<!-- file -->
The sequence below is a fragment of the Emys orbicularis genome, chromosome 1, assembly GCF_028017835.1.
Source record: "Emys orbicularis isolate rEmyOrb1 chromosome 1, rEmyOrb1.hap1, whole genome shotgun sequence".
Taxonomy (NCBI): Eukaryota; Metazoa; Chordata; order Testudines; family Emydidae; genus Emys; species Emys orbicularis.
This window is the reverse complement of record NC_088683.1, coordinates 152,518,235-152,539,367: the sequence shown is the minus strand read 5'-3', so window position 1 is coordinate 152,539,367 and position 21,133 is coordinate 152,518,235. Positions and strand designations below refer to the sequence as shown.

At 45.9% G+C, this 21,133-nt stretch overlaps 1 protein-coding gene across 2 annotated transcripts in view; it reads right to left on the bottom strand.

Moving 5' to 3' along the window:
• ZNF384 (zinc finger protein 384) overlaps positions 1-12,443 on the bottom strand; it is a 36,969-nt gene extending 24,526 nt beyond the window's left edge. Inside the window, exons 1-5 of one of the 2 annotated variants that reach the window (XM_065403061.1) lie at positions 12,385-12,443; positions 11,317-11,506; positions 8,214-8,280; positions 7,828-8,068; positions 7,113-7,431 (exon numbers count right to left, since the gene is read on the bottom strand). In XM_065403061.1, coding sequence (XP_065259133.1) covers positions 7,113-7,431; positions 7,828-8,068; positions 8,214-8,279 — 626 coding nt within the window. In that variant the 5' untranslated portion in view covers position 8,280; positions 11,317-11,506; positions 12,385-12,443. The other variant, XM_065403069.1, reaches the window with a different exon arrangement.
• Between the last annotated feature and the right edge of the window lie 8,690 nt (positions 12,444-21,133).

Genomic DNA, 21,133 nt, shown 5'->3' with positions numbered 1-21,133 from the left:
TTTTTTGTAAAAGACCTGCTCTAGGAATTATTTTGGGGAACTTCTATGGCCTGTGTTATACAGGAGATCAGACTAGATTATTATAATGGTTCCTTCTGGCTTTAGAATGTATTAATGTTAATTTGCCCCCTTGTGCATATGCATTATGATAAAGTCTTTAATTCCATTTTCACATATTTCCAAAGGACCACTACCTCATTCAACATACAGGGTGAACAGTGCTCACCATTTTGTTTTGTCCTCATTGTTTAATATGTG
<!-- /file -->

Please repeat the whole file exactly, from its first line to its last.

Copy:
The sequence below is a fragment of the Emys orbicularis genome, chromosome 1, assembly GCF_028017835.1.
Source record: "Emys orbicularis isolate rEmyOrb1 chromosome 1, rEmyOrb1.hap1, whole genome shotgun sequence".
Taxonomy (NCBI): Eukaryota; Metazoa; Chordata; order Testudines; family Emydidae; genus Emys; species Emys orbicularis.
This window is the reverse complement of record NC_088683.1, coordinates 152,518,235-152,539,367: the sequence shown is the minus strand read 5'-3', so window position 1 is coordinate 152,539,367 and position 21,133 is coordinate 152,518,235. Positions and strand designations below refer to the sequence as shown.

At 45.9% G+C, this 21,133-nt stretch overlaps 1 protein-coding gene across 2 annotated transcripts in view; it reads right to left on the bottom strand.

Moving 5' to 3' along the window:
• ZNF384 (zinc finger protein 384) overlaps positions 1-12,443 on the bottom strand; it is a 36,969-nt gene extending 24,526 nt beyond the window's left edge. Inside the window, exons 1-5 of one of the 2 annotated variants that reach the window (XM_065403061.1) lie at positions 12,385-12,443; positions 11,317-11,506; positions 8,214-8,280; positions 7,828-8,068; positions 7,113-7,431 (exon numbers count right to left, since the gene is read on the bottom strand). In XM_065403061.1, coding sequence (XP_065259133.1) covers positions 7,113-7,431; positions 7,828-8,068; positions 8,214-8,279 — 626 coding nt within the window. In that variant the 5' untranslated portion in view covers position 8,280; positions 11,317-11,506; positions 12,385-12,443. The other variant, XM_065403069.1, reaches the window with a different exon arrangement.
• Between the last annotated feature and the right edge of the window lie 8,690 nt (positions 12,444-21,133).

Genomic DNA, 21,133 nt, shown 5'->3' with positions numbered 1-21,133 from the left:
TTTTTTGTAAAAGACCTGCTCTAGGAATTATTTTGGGGAACTTCTATGGCCTGTGTTATACAGGAGATCAGACTAGATTATTATAATGGTTCCTTCTGGCTTTAGAATGTATTAATGTTAATTTGCCCCCTTGTGCATATGCATTATGATAAAGTCTTTAATTCCATTTTCACATATTTCCAAAGGACCACTACCTCATTCAACATACAGGGTGAACAGTGCTCACCATTTTGTTTTGTCCTCATTGTTTAATATGTG